Indonesia–North Korea relations

From Wikipedia, the free encyclopedia
Jump to: navigation, search
Indonesia–North Korea relations
Map indicating locations of Indonesia and North Korea

Indonesia

North Korea

Indonesia–North Korea relations refers to the bilateral relations of Indonesia and North Korea. Indonesia is one of the very few countries that still maintain cordial relations with North Korea, despite international sanctions and isolation applied upon North Korea concerning its human rights abuses and nuclear missile program.

Both nations share a relationship that dates back to the Sukarno and Kim Il-sung era in the 60s. Indonesia has an embassy in Pyongyang, while North Korea has an embassy in Jakarta. Both nations are members of the Non-Aligned Movement.

According to a 2013 BBC World Service Poll, 42% of Indonesians view North Korea's influence positively, with 22% expressing a negative view. This is the second most favorable opinion in the world after Ghana's.[1]

History[edit]

During President Kim Il-sung’s visit to Indonesia in 1965, President Soekarno was showing the North Korean leader around the Bogor Botanical Gardens when the latter was smitten by an orchid from Makassar. President Sukarno promptly named the flower Kimilsungia and appointed it as the symbol of the eternal friendship between the two countries. The Kimilsungia violet orchid, has become an integral part of the ever-present state-sponsored propaganda that surrounds the late leader.[2]

In March 2002, president Megawati Soekarnoputri visited Pyongyang.[3]

In 2002, the president of the Presidium of the Supreme People’s Council of the Democratic People’s Republic of Korea, Kim Yong-nam, met president Megawati Soekarnoputri. In 2005 president Kim Yong-nam also visited Indonesia to attend the Asian-African Conference Commemorative. In May 2012, president Kim Yong-nam, paid an official visit to Jakarta. The visit prompted Indonesian Human Rights and Democracy activists to call on President Susilo Bambang Yudhoyono to help push for democratization and respect for human rights in the isolated state.[4]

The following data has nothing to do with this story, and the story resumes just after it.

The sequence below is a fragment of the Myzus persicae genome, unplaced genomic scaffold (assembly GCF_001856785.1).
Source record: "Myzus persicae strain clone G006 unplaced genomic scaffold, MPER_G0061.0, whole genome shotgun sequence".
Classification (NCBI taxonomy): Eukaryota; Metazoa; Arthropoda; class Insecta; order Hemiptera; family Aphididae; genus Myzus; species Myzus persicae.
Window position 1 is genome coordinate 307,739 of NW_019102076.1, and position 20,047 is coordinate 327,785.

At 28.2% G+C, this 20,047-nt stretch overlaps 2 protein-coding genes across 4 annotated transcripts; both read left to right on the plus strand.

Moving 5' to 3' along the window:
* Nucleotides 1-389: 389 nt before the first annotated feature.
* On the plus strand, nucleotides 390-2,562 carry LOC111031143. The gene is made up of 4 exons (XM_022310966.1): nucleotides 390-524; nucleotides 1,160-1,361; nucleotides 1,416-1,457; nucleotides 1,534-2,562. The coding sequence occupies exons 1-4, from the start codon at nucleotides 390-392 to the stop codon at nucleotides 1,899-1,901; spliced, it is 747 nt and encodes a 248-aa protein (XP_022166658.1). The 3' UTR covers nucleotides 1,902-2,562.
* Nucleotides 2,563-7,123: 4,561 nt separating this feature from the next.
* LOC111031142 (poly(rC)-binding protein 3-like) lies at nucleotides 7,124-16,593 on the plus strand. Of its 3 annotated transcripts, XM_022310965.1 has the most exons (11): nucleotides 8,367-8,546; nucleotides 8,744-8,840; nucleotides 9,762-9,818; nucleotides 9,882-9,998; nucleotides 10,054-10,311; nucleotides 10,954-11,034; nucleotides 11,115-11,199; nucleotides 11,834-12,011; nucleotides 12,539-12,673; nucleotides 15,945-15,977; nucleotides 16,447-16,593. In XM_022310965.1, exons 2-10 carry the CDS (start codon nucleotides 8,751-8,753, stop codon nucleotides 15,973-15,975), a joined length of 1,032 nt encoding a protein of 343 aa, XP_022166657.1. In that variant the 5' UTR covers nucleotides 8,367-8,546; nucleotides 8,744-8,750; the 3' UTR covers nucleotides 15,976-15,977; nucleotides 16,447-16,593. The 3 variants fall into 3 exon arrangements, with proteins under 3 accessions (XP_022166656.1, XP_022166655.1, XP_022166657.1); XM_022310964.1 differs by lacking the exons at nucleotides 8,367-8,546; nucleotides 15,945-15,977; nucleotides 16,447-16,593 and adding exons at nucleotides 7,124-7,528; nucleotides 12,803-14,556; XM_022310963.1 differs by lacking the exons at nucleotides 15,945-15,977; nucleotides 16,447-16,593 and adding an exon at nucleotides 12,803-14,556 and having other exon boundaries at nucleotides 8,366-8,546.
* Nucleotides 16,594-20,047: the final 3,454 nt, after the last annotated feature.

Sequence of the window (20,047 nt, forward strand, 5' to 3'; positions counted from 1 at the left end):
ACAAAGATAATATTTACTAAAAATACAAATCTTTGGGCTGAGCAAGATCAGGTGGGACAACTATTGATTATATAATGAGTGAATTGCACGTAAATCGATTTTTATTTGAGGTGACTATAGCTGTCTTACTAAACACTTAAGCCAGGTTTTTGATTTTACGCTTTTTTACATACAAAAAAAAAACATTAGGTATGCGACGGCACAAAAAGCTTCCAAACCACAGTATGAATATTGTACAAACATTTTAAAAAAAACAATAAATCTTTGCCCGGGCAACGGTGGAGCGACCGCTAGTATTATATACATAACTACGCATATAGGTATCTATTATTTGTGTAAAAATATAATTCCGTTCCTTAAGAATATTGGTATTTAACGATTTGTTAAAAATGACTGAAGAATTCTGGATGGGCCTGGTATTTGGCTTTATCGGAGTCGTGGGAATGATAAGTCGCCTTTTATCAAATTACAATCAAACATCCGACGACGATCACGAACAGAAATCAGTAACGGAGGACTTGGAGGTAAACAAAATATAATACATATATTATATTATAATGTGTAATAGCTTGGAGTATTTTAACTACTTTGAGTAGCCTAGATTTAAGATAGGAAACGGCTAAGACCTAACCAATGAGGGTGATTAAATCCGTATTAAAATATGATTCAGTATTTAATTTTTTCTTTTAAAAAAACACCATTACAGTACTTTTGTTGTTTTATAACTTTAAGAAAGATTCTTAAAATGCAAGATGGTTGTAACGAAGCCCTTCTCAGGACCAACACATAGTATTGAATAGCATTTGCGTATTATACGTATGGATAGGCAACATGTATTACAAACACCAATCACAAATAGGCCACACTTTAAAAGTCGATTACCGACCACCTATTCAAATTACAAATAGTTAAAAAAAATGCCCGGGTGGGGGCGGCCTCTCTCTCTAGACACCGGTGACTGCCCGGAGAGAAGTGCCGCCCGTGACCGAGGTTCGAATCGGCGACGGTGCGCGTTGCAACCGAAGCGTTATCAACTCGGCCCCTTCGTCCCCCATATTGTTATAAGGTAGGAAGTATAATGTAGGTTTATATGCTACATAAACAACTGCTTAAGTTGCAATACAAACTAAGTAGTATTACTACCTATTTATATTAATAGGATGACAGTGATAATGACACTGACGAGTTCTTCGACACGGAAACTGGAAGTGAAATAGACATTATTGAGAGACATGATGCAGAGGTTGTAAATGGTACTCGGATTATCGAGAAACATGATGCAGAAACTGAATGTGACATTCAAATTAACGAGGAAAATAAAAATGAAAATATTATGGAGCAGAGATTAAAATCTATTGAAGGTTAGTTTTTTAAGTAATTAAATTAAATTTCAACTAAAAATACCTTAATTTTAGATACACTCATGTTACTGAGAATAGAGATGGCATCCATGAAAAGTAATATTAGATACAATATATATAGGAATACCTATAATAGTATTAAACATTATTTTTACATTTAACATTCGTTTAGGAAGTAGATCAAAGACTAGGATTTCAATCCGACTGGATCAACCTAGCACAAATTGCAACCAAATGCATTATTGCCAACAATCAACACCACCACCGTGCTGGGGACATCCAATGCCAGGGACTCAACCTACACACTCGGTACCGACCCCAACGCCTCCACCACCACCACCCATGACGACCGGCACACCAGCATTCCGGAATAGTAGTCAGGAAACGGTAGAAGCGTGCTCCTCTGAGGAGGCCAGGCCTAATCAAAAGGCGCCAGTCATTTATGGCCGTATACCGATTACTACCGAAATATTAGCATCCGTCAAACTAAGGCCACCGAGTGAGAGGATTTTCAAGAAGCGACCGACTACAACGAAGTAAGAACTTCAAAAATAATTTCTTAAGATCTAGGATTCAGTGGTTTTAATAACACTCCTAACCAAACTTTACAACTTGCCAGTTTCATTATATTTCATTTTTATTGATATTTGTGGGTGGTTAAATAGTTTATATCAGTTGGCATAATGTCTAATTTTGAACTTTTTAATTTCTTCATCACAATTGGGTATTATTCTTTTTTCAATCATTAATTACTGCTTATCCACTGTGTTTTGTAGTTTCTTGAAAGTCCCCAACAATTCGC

Contemporary relations[edit]

Indonesia still maintains its relations with North Korea despite North Korea's human-rights abuses and nuclear program that is threatening South Korea and Japan, two nations that share a far closer politic relation, economic interest, and strategic partnership with Indonesia.[5] Indonesia still continues to engage North Korea as it believe in dialog and there is no point in isolation.[6]

The North Korean government is currently operating the Pyongyang restaurant in Jakarta, serving North Korean cuisine, promoting North Korea as well as being the source of foreign currency for North Korean government. The Pyongyang restaurant has chefs, cooks, and waitresses straight from North Korea.[7]

References[edit]

  1. ^ 2013 World Service Poll BBC
  2. ^ Jill Reilly (18 April 2012). "Here's us with the Kims: North Koreans flock in their thousands to celebrate 100th anniversary of founding father's birth... with a happy snap in front of massive portrait". Daily Mail Online. Retrieved 6 June 2013. 
  3. ^ "Megawati embarks on Asian tour". BBC. 24 March 2002. Retrieved 6 June 2013. 
  4. ^ Bagus BT Saragih (May 14, 2012). "Human rights concerns cloud North Korea’s leader visit to RI". The Jakarta Post. Retrieved 6 June 2013. 
  5. ^ Jeffrey Robertson (Sep 15, 2010). "Sun sets on Indonesia's North Korea ties". Asia Times. Retrieved 6 June 2013. 
  6. ^ Jamil Maidan Flores (12:01 pm July 23, 2012.). "The odd couple: North Korea and Indonesia". Jakarta Globe. Retrieved 6 June 2013.  Check date values in: |date= (help)
  7. ^ Tash Roslin (May 6, 2010). "North Korea’s Hidden Menu". Jakarta Globe. Retrieved March 10, 2014.